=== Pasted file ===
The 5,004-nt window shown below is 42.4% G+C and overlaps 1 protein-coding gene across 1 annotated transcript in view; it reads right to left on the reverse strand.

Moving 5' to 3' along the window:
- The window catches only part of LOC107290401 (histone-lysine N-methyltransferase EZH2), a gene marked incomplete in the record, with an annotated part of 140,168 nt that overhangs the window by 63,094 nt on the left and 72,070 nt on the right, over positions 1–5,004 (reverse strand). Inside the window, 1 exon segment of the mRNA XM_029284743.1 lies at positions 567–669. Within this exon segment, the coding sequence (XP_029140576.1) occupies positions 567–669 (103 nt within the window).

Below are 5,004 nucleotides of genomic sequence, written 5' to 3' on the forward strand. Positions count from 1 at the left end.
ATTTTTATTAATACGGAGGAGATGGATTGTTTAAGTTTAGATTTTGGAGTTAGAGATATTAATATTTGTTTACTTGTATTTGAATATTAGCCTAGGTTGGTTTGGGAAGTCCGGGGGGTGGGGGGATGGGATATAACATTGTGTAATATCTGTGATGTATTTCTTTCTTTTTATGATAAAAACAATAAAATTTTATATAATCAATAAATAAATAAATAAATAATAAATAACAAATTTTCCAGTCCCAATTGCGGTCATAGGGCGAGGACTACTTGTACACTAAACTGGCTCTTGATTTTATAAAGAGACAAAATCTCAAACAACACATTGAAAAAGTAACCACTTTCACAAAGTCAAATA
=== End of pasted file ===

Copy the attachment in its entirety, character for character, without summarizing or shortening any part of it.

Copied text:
The 5,004-nt window shown below is 42.4% G+C and overlaps 1 protein-coding gene across 1 annotated transcript in view; it reads right to left on the reverse strand.

Moving 5' to 3' along the window:
- The window catches only part of LOC107290401 (histone-lysine N-methyltransferase EZH2), a gene marked incomplete in the record, with an annotated part of 140,168 nt that overhangs the window by 63,094 nt on the left and 72,070 nt on the right, over positions 1–5,004 (reverse strand). Inside the window, 1 exon segment of the mRNA XM_029284743.1 lies at positions 567–669. Within this exon segment, the coding sequence (XP_029140576.1) occupies positions 567–669 (103 nt within the window).

Below are 5,004 nucleotides of genomic sequence, written 5' to 3' on the forward strand. Positions count from 1 at the left end.
ATTTTTATTAATACGGAGGAGATGGATTGTTTAAGTTTAGATTTTGGAGTTAGAGATATTAATATTTGTTTACTTGTATTTGAATATTAGCCTAGGTTGGTTTGGGAAGTCCGGGGGGTGGGGGGATGGGATATAACATTGTGTAATATCTGTGATGTATTTCTTTCTTTTTATGATAAAAACAATAAAATTTTATATAATCAATAAATAAATAAATAAATAATAAATAACAAATTTTCCAGTCCCAATTGCGGTCATAGGGCGAGGACTACTTGTACACTAAACTGGCTCTTGATTTTATAAAGAGACAAAATCTCAAACAACACATTGAAAAAGTAACCACTTTCACAAAGTCAAATA